Week #7; That was a soaker.

That was a soaking storm last night!  Those of you in Madison probably did not get much rain.  That storm front slid over our farm for hours yesterday.  For reference, we are located south of Madison, within Wisconsin and above the “o” in Rockford in the photo.  It made for a muddy and steamy day.  

Our farm was getting very dry, so the 4 inches that fell Monday through yesterday was welcome, even though it complicated today’s harvests.  The fields were able to soak up most of it.  By the end of the today, it was still muddy but easier to get around.

U-pick wrap-up

We are glad that many of you came to the farm for strawberry u-picks this year.  We had open reservation slots for both events.  I interpret that to mean that everyone who wanted a reservation got one.  Well, the berries were more abundant than we realized, so folks were pretty happy with how much they picked.  We were lucky with the weather.  It was beautiful both days.  Thanks for coming out!

Veggie List & Veggie Notes
Week #7, July 7/8, 2022
– Weekly shares
– EOW/ green

‘Caraflex’ or ‘Farao’ cabbage (1 or 2), ~2.5 lb total
Cucumbers, ~5
Collards OR lacinato kale (by site)
Snap peas, ~1/2 lb
Snow peas, ~1/4 lb
(Both types peas are in same bag.)
Broccoli, 1 medium head
Zucchini &/or Zephyr squash, ~3 lb
Fennel OR a sunflower (by site)
Basil, 1 husky branch
Garlic scapes, a handful

Next week’s box will probably contain broccoli, Swiss chard, Walla Walla onion, and more.

‘Caraflex’ or ‘Farao’ cabbage – These are nice salad-types that we grow in summer.  Don’t you love the pointy shape?  They have thinner, more tender leaves than typical green cabbage.  Great in salads and slaws but can also be cooked.  Here’s the Caraflex description from the seed catalogue: “Inner leaves are tender, crunchy, and have an excellent, sweet and mild cabbage flavor.  Perfect for summer salads, slaws, or cooked dishes.”  

Cucumbers – Our cucumber field is doing great so we’re sending enough to be creative.  Make a big batch of cucumber salad or raita or smoothies, etc.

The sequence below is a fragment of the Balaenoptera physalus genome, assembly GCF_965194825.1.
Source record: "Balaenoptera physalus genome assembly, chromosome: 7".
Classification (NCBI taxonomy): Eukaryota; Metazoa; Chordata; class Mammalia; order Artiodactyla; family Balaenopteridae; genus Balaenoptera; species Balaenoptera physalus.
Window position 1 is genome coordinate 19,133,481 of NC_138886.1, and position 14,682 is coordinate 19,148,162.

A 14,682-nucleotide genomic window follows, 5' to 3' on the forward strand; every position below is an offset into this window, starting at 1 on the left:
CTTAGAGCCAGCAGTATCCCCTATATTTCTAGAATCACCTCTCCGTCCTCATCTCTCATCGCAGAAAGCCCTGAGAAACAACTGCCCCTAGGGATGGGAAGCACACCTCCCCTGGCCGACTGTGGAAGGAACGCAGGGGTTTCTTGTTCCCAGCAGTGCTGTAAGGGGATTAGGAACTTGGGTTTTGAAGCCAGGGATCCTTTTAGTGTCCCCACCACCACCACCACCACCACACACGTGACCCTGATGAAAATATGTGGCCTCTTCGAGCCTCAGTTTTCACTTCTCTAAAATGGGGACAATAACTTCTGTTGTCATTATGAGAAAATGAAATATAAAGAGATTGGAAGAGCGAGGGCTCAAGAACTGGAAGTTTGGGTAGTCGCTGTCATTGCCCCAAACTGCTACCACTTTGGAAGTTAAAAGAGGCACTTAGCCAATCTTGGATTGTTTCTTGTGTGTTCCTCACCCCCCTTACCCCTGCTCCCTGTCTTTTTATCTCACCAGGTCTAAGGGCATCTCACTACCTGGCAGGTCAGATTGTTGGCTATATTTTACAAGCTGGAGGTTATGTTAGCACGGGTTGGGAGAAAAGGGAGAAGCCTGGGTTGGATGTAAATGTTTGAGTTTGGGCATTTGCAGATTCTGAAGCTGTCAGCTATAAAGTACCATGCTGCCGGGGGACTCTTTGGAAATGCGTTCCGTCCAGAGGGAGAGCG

Storage: Store at room temperature for a few days or refrigerate in the warmest part of your fridge.  Cucumbers get chilling injury if stored too cold.

Snap & snow peas – As usual, both types are in one bag.  We really like this new snap pea variety, PLS140.  Long pods, sturdy plants and good flavor despite the heat.  Hot weather is always a challenge for peas.  Enjoy this batch.

Basil (branched, leafy stalk) – Everyone gets a husky sprig, the first cutting of the season.
Storage:  Basil deteriorates if stored in the refrigerator.  It is best stored at room temperature with the cut ends in water, for example in a jar or vase.  Treat it like a flower.  Give the stem a fresh trim and change the water every day or two.

Garlic scapes (curly green things) – Garlic scapes grow at the top of garlic plants.  They look like flower buds but are actually clusters of tiny bulblets.  We snap off the young scapes to direct the plants’ energy into forming garlic bulbs underground.  Use scapes as a substitute for garlic cloves.  They can be minced, mixed with olive oil, and added to stir fries or simple pasta dishes.  The scapes can be sautéed, but will not brown like garlic cloves.  Expect them to retain their crunch even when cooked, and to be milder than garlic cloves, closer in pungency to the green garlic we’ve sent.

Sunflower (for 1 or 2 sites this week) – We continue experimenting with sunflowers as they are one of the few flowers that we can send in the CSA boxes.  This cheerful variety ‘Vincent’s Choice’ does not produce pollen, making it an excellent choice to pack with vegetables.  The sunflowers are for beauty and joy, not to eat!
Storage: Trim the stem and place in water.  If you re-trim the stem and change the water a few times, the flower should last about one week.  Do not put in the same water as your basil.  


Olia Hercules cabbage rolls
Photo by Kris Kirkham

Olia Hercules’ Stuffed Cabbage Rolls

This dish is based on a recipe from Ukrainian chef Olia Hercules’ lovely cookbook, Mamushka, that has lots of interesting vegetable preparations. The book is currently out of print, but available at libraries, and as an ebook, and there are a lot of recipes on Olia’s website.

Serves: 6 generously (makes about 12 rolls)
Takes: about 40 minutes to assemble, and 45 minutes to bake.

Tomato Sauce
2 tbsp vegetable oil
1/2 cup finely chopped onion
1 carrot, grated
1 tablespoon sugar
1 tablespoon tomato paste
1 bay leaf
1 14-ounce can whole or chopped tomatoes
14 fluid ounces (400 ml) water
juice of one half lemon
salt and freshly ground pepper

12 large leaves of cabbage, separated from one or two heads
2/3 cups white rice, parboiled for 5 minutes, and drained and rinsed
1 pound of ground meat, your choice, or a mixture – beef and pork are traditional, turkey or chicken are also good!
1/2 cup grated onion
1/2 teaspoon ground or freshly gated nutmeg
salt and freshly ground black pepper